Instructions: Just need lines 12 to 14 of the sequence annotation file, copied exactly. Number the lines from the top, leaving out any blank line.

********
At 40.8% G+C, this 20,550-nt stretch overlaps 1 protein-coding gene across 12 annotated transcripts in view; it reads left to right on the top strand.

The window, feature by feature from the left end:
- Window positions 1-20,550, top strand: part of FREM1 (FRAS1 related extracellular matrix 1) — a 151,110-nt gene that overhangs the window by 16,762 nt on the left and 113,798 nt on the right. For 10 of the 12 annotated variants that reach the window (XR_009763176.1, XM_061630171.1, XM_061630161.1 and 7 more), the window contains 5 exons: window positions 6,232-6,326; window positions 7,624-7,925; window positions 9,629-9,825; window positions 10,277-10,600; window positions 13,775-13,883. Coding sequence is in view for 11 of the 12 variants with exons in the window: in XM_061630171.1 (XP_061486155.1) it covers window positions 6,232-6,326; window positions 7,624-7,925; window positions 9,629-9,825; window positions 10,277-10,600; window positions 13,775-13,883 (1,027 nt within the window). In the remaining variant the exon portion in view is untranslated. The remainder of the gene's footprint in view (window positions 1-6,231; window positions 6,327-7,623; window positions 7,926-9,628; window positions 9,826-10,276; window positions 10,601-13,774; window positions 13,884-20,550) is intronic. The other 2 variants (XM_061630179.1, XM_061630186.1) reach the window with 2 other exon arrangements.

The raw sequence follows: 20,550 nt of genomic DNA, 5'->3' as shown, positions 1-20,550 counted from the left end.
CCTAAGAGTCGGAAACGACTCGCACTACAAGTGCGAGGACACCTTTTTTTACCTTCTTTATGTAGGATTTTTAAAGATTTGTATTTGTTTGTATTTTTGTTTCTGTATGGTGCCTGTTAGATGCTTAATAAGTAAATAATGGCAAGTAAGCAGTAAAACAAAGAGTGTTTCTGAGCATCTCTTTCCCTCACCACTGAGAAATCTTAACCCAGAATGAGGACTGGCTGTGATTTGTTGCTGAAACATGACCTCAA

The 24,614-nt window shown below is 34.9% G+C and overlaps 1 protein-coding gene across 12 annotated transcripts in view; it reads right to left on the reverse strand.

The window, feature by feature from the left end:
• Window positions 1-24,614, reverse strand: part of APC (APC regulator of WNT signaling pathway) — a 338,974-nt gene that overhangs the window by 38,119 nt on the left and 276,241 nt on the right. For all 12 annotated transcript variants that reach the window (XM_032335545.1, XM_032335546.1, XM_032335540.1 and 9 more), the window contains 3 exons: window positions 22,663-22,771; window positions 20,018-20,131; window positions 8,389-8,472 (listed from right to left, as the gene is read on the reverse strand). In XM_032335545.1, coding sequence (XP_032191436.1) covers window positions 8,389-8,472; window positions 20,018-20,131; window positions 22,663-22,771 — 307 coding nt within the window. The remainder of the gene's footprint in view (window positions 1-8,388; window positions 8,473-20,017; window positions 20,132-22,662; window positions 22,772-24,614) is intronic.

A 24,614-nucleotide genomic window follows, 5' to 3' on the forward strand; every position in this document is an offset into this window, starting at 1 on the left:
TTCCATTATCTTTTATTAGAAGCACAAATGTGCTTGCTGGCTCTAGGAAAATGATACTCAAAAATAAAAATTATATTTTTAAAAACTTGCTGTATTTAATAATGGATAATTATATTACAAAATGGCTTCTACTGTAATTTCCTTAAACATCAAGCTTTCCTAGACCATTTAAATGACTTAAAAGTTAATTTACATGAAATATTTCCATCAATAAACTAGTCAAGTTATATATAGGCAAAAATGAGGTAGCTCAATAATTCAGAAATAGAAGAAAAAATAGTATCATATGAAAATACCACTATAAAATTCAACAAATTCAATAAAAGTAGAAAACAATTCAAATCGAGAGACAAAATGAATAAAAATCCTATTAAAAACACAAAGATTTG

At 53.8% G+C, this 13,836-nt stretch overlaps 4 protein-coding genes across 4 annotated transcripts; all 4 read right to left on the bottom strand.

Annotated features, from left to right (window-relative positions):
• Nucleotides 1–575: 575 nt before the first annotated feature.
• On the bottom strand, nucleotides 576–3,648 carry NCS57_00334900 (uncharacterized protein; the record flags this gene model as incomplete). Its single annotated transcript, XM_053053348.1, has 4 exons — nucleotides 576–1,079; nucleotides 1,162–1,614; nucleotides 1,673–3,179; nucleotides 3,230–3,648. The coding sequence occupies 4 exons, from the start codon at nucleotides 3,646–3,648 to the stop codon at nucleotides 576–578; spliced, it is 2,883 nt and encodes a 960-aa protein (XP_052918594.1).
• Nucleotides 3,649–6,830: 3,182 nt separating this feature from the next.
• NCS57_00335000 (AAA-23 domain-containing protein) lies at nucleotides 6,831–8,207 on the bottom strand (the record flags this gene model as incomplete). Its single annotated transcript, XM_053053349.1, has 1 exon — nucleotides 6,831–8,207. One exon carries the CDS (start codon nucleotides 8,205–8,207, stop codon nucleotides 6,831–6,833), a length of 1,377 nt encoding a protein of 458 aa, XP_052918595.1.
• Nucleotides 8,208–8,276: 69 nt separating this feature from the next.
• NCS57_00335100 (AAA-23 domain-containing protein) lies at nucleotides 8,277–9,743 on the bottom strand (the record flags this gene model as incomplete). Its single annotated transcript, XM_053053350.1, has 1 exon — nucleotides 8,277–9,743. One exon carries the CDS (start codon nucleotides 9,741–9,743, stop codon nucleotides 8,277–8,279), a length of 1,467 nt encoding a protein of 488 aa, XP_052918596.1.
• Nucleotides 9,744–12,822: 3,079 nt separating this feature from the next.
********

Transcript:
Annotated features, from left to right (window-relative positions):
• Nucleotides 1–575: 575 nt before the first annotated feature.
• On the bottom strand, nucleotides 576–3,648 carry NCS57_00334900 (uncharacterized protein; the record flags this gene model as incomplete). Its single annotated transcript, XM_053053348.1, has 4 exons — nucleotides 576–1,079; nucleotides 1,162–1,614; nucleotides 1,673–3,179; nucleotides 3,230–3,648. The coding sequence occupies 4 exons, from the start codon at nucleotides 3,646–3,648 to the stop codon at nucleotides 576–578; spliced, it is 2,883 nt and encodes a 960-aa protein (XP_052918594.1).